The Old Chappaqua Historic District was listed on the National Register of Historic Places in 1974. Portions of the content on this web page were adapted from a copy of the original nomination document. 
Situated on wooded, hilly terrain, the Old Chappaqua Historic District is composed of a corridor, 450 feet wide, along Quaker Road. Contained within these bounds and clustered around the wood-frame Meeting House are twelve structures of the late 18th-early 19th century hamlet of Old Chappaqua — all simple examples of a vernacular architecture typical of agricultural settlements of the period.
Standing on a slight rise on the west side of Quaker Road, the original, two-story, gable-roofed structure, sheathed in clapboards, measures five bays in length and two bays in width. A one-story veranda extends the length of the south and east elevations. Within, chamfered wood posts support a gallery on the east, west, and north sides of the structure. The Meeting House has been enlarged twice: first in 1778-1780 by the addition of a 20-foot by 18-foot wood-frame wing in the west side, and second in 1961 by the construction of a west wing designed by Livingstone Elder.
Reynolds-Carpenter Farmhouse and the Sutton-Reynolds House
These two wood-frame farmhouses were erected on part of John Reynolds' 100 acres, presumably for two of his seven sons. The two-story, gable-roofed, five-bay wood-frame structure is the original portion of the Reynolds-Carpenter House. The rear wing, also constructed of wood-frame sheathed by clapboards and measuring two bays by two bays, was added in 1850 by Robert Carpenter. Immediately north of the house stands a 19th century wood-frame barn.
The Sutton-Reynolds House, situated north of the Reynolds-Carpenter House, is a two-story, gable-roofed wood-frame dwelling measuring five bays in length. Two interior end chimneys served the structure, erected according to a central hall plan.
Samuel Allen Farm
Part of a tract farmed in the 18th century by the Underhill Family, the Samuel Allen Farm today is evidenced by the main house (c.1830), the tenant house (c.1850), the currying shop (c.1820), and an old barn (c.1833). All are wood-frame construction, four bays in length, and varying from one and a half to two stories high. Like the Thomas Dodge House, the currying shop (later harness shop) was built against a rise thereby leaving the cellar walls exposed on the front elevation. Worthy of note is the exposed brick fireplace-back on the west wall of the tenant house.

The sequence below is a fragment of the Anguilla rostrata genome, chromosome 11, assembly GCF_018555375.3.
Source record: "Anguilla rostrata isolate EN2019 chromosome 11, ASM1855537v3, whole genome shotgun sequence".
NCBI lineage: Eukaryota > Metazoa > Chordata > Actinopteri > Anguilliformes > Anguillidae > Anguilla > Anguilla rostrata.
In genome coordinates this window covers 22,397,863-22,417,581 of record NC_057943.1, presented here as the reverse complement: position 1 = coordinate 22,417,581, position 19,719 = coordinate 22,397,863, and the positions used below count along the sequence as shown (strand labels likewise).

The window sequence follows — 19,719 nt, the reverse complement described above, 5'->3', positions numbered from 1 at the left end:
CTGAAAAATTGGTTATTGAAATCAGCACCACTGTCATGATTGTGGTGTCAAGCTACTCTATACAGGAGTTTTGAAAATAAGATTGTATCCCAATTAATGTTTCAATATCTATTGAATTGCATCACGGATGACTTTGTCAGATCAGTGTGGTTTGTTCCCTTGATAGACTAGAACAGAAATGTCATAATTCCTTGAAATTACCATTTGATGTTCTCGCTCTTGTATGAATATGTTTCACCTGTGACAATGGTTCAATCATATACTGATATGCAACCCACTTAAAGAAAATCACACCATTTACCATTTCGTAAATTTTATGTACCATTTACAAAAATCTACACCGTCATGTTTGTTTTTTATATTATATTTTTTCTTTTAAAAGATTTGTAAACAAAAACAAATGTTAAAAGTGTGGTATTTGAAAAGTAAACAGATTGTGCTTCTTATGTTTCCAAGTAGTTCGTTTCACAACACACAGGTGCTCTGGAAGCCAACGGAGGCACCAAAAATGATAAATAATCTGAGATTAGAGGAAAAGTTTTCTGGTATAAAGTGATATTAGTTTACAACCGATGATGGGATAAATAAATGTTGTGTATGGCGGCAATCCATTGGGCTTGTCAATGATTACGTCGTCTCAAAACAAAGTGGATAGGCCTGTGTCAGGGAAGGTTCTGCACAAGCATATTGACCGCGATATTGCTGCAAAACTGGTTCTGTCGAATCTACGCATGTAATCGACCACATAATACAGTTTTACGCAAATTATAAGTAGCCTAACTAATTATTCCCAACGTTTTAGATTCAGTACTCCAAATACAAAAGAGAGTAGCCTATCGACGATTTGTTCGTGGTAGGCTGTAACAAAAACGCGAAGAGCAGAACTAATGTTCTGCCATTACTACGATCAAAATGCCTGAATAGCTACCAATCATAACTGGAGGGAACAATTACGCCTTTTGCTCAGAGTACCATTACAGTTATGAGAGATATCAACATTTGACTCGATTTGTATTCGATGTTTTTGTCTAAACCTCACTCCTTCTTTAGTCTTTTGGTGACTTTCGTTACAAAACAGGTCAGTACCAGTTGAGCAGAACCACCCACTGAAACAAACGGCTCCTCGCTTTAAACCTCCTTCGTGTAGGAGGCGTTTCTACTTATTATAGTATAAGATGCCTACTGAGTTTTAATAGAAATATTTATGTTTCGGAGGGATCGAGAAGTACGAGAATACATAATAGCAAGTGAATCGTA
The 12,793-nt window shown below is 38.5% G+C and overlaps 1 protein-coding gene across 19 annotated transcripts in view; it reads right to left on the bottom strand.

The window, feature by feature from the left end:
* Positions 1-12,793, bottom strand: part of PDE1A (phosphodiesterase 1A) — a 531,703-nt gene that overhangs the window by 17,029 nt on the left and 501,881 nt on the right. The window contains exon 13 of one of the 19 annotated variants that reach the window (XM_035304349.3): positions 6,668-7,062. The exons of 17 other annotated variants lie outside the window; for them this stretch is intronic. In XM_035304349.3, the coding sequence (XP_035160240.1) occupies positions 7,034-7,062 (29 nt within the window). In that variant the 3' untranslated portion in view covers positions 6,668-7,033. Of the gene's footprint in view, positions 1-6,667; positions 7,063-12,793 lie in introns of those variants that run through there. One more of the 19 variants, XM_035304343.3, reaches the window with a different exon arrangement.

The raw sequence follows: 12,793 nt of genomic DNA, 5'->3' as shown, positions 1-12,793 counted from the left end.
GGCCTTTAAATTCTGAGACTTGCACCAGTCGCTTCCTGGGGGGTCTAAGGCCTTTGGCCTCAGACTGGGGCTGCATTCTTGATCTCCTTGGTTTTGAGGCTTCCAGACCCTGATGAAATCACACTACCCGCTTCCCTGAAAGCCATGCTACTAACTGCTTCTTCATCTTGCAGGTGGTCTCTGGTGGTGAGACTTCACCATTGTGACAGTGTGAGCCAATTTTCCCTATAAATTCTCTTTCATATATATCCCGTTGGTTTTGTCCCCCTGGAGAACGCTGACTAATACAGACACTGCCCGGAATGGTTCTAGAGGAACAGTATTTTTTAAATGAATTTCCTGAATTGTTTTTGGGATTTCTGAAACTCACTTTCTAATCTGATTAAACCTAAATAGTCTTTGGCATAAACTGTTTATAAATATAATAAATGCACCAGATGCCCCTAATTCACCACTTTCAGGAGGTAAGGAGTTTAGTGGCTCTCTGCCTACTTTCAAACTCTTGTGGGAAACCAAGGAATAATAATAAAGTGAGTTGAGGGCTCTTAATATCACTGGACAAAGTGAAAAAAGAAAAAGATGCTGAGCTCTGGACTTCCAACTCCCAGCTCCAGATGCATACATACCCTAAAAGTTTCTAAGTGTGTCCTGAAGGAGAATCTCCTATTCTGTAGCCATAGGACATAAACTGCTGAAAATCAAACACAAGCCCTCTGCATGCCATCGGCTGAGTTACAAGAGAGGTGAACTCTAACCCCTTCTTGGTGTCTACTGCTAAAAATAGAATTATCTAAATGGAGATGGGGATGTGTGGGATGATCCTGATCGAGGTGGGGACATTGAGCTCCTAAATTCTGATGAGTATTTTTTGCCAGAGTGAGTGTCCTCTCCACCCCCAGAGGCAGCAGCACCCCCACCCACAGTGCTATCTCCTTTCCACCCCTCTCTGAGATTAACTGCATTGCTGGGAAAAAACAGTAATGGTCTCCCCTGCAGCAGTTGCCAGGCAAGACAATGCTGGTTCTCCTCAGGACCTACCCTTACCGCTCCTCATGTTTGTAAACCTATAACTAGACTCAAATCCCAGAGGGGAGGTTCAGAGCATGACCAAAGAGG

Stony Hollow Farmhouse
Originally part of the Brady Farm, the farmhouse (c.1820) and barn are both wood-frame structures, the former sheathed by clapboards, the latter by shingles. It is believed that the present two story house may be the product of enlargement at various points during the 19th century.
Thorn Dodge House
The original structure is that portion of the dwelling which now functions as the rear wing. Built by Elnathan Thorn close to the road, the small, wood-frame dwelling was moved to its present position in 1852 when Henry Dodge, cabinetmaker, built the five bay by two bay house visible from Quaker Road. Composed of a wood frame sheathed by clapboards, the structure stands two stories high, covered by a gable roof. The dependencies on this property were demolished by a tornado in 1904.
Measuring three bays long and two bays wide, the wood-frame dwelling was constructed against a hill so that it stands two stories high on the east (front) side and one and a half stories on the west. The original occupants were cabinetmakers Thomas Dodge (1778-1856) and Hannah Reynolds Dodge.